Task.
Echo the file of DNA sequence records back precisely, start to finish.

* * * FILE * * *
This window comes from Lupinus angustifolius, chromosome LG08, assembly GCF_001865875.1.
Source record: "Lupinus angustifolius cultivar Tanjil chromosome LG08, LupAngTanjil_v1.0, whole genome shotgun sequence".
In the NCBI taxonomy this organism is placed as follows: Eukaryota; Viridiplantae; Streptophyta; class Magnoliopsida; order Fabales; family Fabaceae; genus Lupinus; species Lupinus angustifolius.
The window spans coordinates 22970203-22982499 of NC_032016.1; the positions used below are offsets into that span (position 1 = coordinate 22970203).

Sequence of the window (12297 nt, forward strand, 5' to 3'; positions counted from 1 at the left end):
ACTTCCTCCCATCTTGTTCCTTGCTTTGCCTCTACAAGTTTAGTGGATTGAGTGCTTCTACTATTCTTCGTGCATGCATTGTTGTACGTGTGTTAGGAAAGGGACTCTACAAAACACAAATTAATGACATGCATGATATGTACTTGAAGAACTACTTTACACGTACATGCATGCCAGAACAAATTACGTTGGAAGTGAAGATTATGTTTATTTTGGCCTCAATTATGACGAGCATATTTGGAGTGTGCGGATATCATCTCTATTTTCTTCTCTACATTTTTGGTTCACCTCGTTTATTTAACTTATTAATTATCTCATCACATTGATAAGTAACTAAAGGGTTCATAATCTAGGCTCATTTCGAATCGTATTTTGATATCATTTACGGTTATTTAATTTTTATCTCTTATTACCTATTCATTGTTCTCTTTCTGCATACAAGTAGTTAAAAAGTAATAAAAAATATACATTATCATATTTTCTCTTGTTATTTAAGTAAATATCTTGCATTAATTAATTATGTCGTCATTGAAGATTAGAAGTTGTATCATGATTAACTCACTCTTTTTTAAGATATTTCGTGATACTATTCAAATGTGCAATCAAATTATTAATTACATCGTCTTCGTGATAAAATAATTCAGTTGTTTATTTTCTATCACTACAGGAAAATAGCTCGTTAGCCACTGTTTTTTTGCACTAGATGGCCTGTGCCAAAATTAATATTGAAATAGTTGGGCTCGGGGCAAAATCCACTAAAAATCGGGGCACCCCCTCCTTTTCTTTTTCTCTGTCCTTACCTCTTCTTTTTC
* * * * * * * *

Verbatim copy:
This window comes from Lupinus angustifolius, chromosome LG08, assembly GCF_001865875.1.
Source record: "Lupinus angustifolius cultivar Tanjil chromosome LG08, LupAngTanjil_v1.0, whole genome shotgun sequence".
In the NCBI taxonomy this organism is placed as follows: Eukaryota; Viridiplantae; Streptophyta; class Magnoliopsida; order Fabales; family Fabaceae; genus Lupinus; species Lupinus angustifolius.
The window spans coordinates 22970203-22982499 of NC_032016.1; the positions used below are offsets into that span (position 1 = coordinate 22970203).

Sequence of the window (12297 nt, forward strand, 5' to 3'; positions counted from 1 at the left end):
ACTTCCTCCCATCTTGTTCCTTGCTTTGCCTCTACAAGTTTAGTGGATTGAGTGCTTCTACTATTCTTCGTGCATGCATTGTTGTACGTGTGTTAGGAAAGGGACTCTACAAAACACAAATTAATGACATGCATGATATGTACTTGAAGAACTACTTTACACGTACATGCATGCCAGAACAAATTACGTTGGAAGTGAAGATTATGTTTATTTTGGCCTCAATTATGACGAGCATATTTGGAGTGTGCGGATATCATCTCTATTTTCTTCTCTACATTTTTGGTTCACCTCGTTTATTTAACTTATTAATTATCTCATCACATTGATAAGTAACTAAAGGGTTCATAATCTAGGCTCATTTCGAATCGTATTTTGATATCATTTACGGTTATTTAATTTTTATCTCTTATTACCTATTCATTGTTCTCTTTCTGCATACAAGTAGTTAAAAAGTAATAAAAAATATACATTATCATATTTTCTCTTGTTATTTAAGTAAATATCTTGCATTAATTAATTATGTCGTCATTGAAGATTAGAAGTTGTATCATGATTAACTCACTCTTTTTTAAGATATTTCGTGATACTATTCAAATGTGCAATCAAATTATTAATTACATCGTCTTCGTGATAAAATAATTCAGTTGTTTATTTTCTATCACTACAGGAAAATAGCTCGTTAGCCACTGTTTTTTTGCACTAGATGGCCTGTGCCAAAATTAATATTGAAATAGTTGGGCTCGGGGCAAAATCCACTAAAAATCGGGGCACCCCCTCCTTTTCTTTTTCTCTGTCCTTACCTCTTCTTTTTC